Review: ‘Ex Machina’: A mind-bending, erotic, Sci-Fi thriller

Ex Machina Poster

Ex Machina | Alex Garland | April 10, 2015


I used a bunch of adjectives in my headline didn’t I? There was so much of all of that going on in Alex Garland’s directorial debut, Ex Machina. Garland, who is no newcomer to showbiz, has always been accredited to solid screenwriting, most notably in the Danny Boyle films, 28 Days Later and Sunshine. His entrance behind the camera was excellent. A science fiction movie by heart, Garland blends multiple genres to create a memorable and thought provoking film.

This movie does not take its time in building up character development. Much of that occurs through the moments of the film. In the opening scene, we see a coder named Caleb (Domhall Gleeson) win contest where he gets to spend a week in a secluded area with his boss, the CEO of the largest search engine website in the world.

There is a large cloud of mystique in meeting Nathan (Oscar Isaac), the tycoon of Blue Book (Think Google, fictionally). Caleb spends hours on a helicopter overlooking big mountains and inescapable, lush bodies of nature. When he finally arrives and meets Nathan, he turns out to be booze heavy, bro genius with a god complex ego. This type of role is perfect for the chameleonic Isaac.

So the visit to Nathan’s secluded HQ really isn’t a visit. For all the powerful men in cinema, their true intent is always layered under fabrications. Caleb’s trip is not actually a trip. Nathan found him and hand picked to conduct research on his new Artificial Intelligence and that is where we meet Ava (Alicia Vikander). Caleb must find out in his sessions if Ava’s conscience actually works and if her emotions are actually natural. Through Ava, we see the power that Nathan possesses and the brilliance he has towards his craft. In the sessions we learn that Nathan has many secrets, many which are shockingly disturbing.

Ex Machina Still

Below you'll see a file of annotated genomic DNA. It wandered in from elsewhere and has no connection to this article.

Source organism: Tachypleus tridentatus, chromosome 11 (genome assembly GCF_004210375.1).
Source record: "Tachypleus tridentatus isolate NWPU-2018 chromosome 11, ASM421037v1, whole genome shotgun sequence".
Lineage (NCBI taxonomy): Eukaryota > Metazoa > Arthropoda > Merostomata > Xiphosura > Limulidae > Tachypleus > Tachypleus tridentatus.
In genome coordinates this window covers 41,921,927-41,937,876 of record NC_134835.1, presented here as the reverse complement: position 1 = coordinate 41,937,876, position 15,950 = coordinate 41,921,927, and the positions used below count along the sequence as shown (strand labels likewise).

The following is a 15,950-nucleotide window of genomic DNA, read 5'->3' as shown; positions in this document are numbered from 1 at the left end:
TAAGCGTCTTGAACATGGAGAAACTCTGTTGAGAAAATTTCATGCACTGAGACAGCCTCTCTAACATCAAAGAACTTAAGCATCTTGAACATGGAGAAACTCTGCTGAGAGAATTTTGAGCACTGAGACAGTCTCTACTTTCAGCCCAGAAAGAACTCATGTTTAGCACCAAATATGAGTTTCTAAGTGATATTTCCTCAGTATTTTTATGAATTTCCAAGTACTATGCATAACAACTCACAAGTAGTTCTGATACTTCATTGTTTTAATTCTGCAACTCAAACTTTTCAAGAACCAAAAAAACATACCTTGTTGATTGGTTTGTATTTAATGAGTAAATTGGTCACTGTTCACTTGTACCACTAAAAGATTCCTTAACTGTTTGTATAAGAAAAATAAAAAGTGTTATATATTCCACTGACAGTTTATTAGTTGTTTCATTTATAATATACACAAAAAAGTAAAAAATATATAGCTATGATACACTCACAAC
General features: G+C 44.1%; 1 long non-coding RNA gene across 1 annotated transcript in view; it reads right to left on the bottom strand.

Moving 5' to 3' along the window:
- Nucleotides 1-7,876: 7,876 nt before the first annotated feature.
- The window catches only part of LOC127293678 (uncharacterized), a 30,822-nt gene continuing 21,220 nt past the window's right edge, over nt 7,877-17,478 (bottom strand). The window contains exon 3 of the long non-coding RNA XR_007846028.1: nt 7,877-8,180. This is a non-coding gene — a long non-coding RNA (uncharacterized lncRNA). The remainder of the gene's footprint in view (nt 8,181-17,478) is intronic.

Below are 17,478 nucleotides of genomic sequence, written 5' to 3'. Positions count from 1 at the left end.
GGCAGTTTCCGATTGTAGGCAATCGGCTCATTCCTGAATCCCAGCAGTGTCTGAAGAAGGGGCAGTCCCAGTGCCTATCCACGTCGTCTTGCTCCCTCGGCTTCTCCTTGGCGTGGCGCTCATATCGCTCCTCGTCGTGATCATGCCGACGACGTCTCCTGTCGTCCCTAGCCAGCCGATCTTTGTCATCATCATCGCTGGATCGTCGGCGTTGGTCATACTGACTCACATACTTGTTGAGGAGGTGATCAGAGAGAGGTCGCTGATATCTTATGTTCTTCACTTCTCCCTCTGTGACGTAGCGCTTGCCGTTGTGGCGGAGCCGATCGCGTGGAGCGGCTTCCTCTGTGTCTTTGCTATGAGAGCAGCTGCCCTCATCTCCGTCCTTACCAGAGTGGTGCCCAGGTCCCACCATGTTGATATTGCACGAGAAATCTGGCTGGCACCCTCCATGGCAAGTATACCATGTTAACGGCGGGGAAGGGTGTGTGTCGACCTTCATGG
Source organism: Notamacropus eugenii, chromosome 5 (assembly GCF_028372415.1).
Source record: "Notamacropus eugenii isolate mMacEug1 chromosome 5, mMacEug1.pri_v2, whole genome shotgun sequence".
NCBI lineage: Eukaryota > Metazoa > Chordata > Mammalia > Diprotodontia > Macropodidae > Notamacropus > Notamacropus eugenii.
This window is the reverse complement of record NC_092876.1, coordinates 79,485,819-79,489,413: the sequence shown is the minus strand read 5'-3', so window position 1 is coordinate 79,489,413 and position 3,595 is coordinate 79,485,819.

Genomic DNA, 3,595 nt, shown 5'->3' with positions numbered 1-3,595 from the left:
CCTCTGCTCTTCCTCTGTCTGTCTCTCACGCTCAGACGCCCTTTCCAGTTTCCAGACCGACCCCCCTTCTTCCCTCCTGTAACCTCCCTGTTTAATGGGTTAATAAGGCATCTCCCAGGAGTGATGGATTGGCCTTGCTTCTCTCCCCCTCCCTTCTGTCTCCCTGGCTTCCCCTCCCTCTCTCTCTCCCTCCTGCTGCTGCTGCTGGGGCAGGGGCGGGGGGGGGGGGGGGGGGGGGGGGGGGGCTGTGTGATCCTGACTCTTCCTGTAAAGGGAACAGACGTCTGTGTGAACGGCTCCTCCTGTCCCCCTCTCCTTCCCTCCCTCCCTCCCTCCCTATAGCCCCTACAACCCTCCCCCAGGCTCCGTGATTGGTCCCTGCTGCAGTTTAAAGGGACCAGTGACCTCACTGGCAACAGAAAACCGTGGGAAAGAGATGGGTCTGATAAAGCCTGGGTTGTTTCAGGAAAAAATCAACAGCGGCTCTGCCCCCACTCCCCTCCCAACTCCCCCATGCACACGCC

The dialogue between Caleb, Nathan and Eva operates as man versus god, versus machine. Themes of humanity, sexual objectivity and power, all find themselves relevant between Nathan and Caleb’s talks over beer. Ava serves as that external foil outside of humanity and absolutely breaks you in the finale of the film. By the end, you’ll be thinking about god, man and machine, and the power of being more than one of those physical entities at once.

The score, composed by Ben Salisbury and Geoff Barrow (of Portishead fame), consistently provides the thrills. It’s a constant thumping or a nearly muted tone during a scenes dialogue, which does so much more than you would expect. Kudos to Domhall Gleeson and Oscar Isaac for providing solid performances but the real star was Alicia Vikander. Her performance was compelling, intimate and nuanced until the shocking end. She will be a household figure in film outside of her native Sweden in no time.

Overall, I found this movie to be incredibly sharp with its intent and execution. How far can we go with A.I. and humanity and can they coexist? What happens if one is to be corrupted, or perhaps both? This movie is astoundingly thought provoking and I will admit, although the tone is minimalistic, I was overwhelmed by the end. Garland absolutely kills it in his first film. His style is very polished yet stylistic and made an authentic movie in a difficult genre to do so in.

Rating: 8.5/10